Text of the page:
When your kid is a baby, toys are easy. Give them a rattle — or even just your car keys! — and they’ll be happy. A funny thing happens once your baby turns into a toddler, though. Suddenly, toy buying becomes a lot more complicated. For parents, knowing how to navigate this turn of events can make the difference between staying sane and getting... played.
In a perfect world, you would surround your toddler with educational toys that promote emotional development, problem solving, and fine motor skills. Of course, these would be wooden toys crafted by a 100-year-old blind toymaker in Belgium. Everyone would look at your Instagram photos and think, "Wow, what amazing parents this child has!" The truth, though, is that every parent who smugly posts their toddler's hand-carved wooden car on social media absolutely has some mindless plastic toy just out of frame. Don’t get us wrong, it’s admirable to try to get your toddler to use these beautiful, educational toys. But these toys are expensive, and toddlers are fickle beasts. So, to be safe, start out with some educational and developmental toys that don’t break the bank and go from there.
The hottest toys on the market are rarely much better. That Breakdancing Elmo that actually does the worm may look cool, but it is expensive and will only hold your toddler's interest for so long before it’s gathering dust next to the work of that blind, Belgium toymaker. So you'll want to think twice before handing over your card for these big-ticket toys too.
Put simply, buying toys for a toddler is an exercise in frustration. Your toddler might go nuts for a kitchen set at your friend's house, but when you buy it for your own home you’ll find they couldn't care less about it. Of course, when you go back to your friend's house they will LOVE the kitchen set again! Do your best to not bang your head against the wall.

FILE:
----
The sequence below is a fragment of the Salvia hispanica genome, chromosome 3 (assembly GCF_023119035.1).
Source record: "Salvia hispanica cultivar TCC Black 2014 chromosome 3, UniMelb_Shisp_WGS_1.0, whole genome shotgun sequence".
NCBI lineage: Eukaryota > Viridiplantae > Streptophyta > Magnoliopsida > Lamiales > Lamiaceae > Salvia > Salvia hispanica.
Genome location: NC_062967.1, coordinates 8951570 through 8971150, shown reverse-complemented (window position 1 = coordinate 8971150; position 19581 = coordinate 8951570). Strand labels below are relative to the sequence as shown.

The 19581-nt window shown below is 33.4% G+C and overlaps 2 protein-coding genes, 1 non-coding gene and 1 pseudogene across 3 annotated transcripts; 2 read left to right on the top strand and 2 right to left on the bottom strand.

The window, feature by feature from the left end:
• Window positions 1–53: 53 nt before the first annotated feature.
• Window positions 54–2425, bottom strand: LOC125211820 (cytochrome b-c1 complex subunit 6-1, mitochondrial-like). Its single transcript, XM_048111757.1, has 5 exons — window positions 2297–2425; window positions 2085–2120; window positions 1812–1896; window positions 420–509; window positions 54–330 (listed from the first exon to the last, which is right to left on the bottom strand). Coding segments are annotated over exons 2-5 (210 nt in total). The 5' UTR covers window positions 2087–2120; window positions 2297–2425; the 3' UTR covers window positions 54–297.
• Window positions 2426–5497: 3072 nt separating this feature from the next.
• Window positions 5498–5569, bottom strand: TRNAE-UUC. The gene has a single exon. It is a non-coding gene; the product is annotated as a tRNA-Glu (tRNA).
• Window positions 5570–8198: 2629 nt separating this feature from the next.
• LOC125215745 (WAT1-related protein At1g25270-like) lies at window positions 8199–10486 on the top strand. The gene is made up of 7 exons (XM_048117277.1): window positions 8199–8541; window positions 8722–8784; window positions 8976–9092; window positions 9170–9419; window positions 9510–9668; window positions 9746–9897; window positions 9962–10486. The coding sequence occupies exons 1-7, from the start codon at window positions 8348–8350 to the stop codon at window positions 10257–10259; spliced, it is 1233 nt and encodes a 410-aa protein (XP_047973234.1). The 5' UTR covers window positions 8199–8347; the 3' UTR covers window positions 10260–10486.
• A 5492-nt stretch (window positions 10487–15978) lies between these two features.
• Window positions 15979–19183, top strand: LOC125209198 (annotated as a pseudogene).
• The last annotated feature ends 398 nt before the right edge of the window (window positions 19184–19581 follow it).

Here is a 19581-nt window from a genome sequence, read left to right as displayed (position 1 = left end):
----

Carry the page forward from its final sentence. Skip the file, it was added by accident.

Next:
So what can you do? The key is not spending too much, because the more you spend, the less likely you are to get your money’s worth (if you can, leave the big-ticket items for the grandparents). Toddlers have no concept of how much things cost and will often be satisfied with a cheap toy from the dollar bin (especially if it is related to their interests). There is nothing more frustrating than buying your kid a nice toy only to have them show more interest in the box it came in.
You will also want to avoid buying any toys that make your life harder. Your toddler may love toys that make a lot of noise, but will you? For the sake of your sanity, you might want to pass on loud toys or toys that sing the same damn song over and over. Easily breakable toys? Fuh-get-it. Toys that require hours of assembly? Take off your bad idea jeans, because your toddler will be over that toy before you get to step three. Things that will hurt to step on? Nope, nope, nope. And, of course, things with small parts should be immediately disqualified. It's all fun and games until you find yourself rushing to the emergency room because your toddler swallowed a tiny doll shoe. In the end, the best way to ensure your toddler engages with a toy is by getting on your knees and playing with it alongside your toddler. The more you help your child feel confident in play, the better they will become at it. Oh, and above all else, go with the flow. Toddlers, when it comes to toys or anything else, are designed to frustrate you!
Mike Spohr is the author of "The Toddler Survival Guide: Complete Protection from the Whiny Unfed," now available on Amazon.